Verein für Hautkrebsforschung

Newsletter der Melanoma World Society, 1/2017

31-01-2017 Hautkrebsforschung

Skin Cancer Screening by Smartphones - Nature, January 2017

Claus Garbe, University Department of Dermatology, Tuebingen, Germany


Computed Diagnosis
Artificial intelligence can already solve many problems, and computer programs are able to beat the best chess players of the world. We even recently got to know that the best poker players have been beaten by computer algorithms. Why shouldn’t it not be possible to recognize skin cancers, particularly melanoma and also keratinocyte cancers, which are diagnosed by their visual characteristics either with the naked eye or with magnification by dermatoscopy.

Since two decades worked dermatological research groups, mainly in Germany, Austria and Italy, to develop diagnostic devices for melanoma. Several algorithms were developed and also sold on the dermatology market. These computer algorithms were integrated into devices for computer-dermatoscopy, and used by dermatologists in order to improve their diagnostic performance. The algorithms were based on logistic regression analysis or on neuronal networks utilizing image algebra. These computer programs developed already a high diagnostic performance comparable to that of dermatologists. However, these programs were mostly not trained to distinguish seborrheic keratoses from melanocytic lesions and they were not developed for the use of laypersons.

The New Breakthrough
Now seemingly a breakthrough in this field has been achieved. Sebastian Thrun, an adjunct professor in the Stanford Artificial Intelligence Laboratory developed with his coworkers André Esteva and Brett Kuprel in the Thrun laboratories together with dermatologists from the Pigmented Lesion and Melanoma Program at the Stanford Cancer Institute a new algorithm for the diagnosis of skin cancer.

It was essential for this project to build large collections of pictures from skin cancer, in the end, the Stanford project group succeeded to collect about 130,000 images of skin lesions representing different disease entities. They started with an algorithm developed by Google that was able to identify more than 1 million images from 1000 object categories. Among these, the program was able to differentiate pictures of cats from those of dogs. The algorithm had been tested in comparison to the diagnostic performance of 21 dermatologists.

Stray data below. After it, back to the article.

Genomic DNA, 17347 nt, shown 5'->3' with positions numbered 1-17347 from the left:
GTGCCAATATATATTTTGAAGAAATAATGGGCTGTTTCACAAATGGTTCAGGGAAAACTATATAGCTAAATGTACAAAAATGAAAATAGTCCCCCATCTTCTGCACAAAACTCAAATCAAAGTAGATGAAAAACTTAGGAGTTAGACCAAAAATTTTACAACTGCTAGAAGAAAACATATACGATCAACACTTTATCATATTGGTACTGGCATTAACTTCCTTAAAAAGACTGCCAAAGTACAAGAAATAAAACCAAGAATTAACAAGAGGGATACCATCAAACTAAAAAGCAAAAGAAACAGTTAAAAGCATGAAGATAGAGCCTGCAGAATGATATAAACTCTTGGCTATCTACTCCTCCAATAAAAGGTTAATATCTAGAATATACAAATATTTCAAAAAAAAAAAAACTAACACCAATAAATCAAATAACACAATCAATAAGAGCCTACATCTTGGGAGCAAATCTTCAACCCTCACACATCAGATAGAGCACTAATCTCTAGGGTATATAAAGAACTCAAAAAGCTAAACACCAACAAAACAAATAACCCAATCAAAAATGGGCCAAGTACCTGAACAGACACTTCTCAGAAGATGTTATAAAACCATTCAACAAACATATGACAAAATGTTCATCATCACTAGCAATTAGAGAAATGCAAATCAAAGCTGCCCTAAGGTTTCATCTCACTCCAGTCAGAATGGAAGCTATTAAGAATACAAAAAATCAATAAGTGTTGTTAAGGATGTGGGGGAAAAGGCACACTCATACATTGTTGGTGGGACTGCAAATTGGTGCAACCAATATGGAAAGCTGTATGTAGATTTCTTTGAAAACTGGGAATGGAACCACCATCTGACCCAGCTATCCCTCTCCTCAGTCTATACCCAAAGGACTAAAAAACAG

Three main key diagnostic tasks were approached: The classification of keratinocyte carcinomas, the classification of melanomas by macroscopic and dermatoscopic pictures. In these three tasks the algorithm matched the performance of the dermatologists. Correct diagnoses were achieved in ~ 90% of the lesions. The results have been published in a research letter in Nature at January 25, 2017 (Esteva et al., 2017).

Perspectives
This is now the breakthrough for diagnostic algorithms, which can be transferred to devices with ability to analyze smartphone pictures. A number of questions have probably still to be solved, like a kind of standardization of photography, and also the marketing strategy for such an offer in healthcare. Nevertheless, there are few doubts that such a diagnostic algorithm may be a perfect precondition for new forms of skin cancer screening. What does this mean for dermatologists? Will they become needless? Probably we have to expect the contrary outcome: Laypersons using such computer programs will have urgent needs for explanation and management of their suspected skin cancer lesions!

In conclusion, let us support the development of such computer programs beating the diagnostic performance of dermatologists.

Esteva A, Kuprel B, Novoa RA, Ko J, Swetter SM, Blau HM, et al. Dermatologist-level
classification of skin cancer with deep neural networks. Nature 2017;542(7639):115-8.

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Hautkrebspreis 2017

Skin Cancer Award

Es freut uns sehr, Ihnen mitzuteilen, dass der Verein für Hautkrebsforschung in Zusammenarbeit mit der Firma Pierre Fabre 2012 einen Forschungspreis für junge Wissenschaftler im Bereich Dermato-Onkologie ins Leben gerufen hat.

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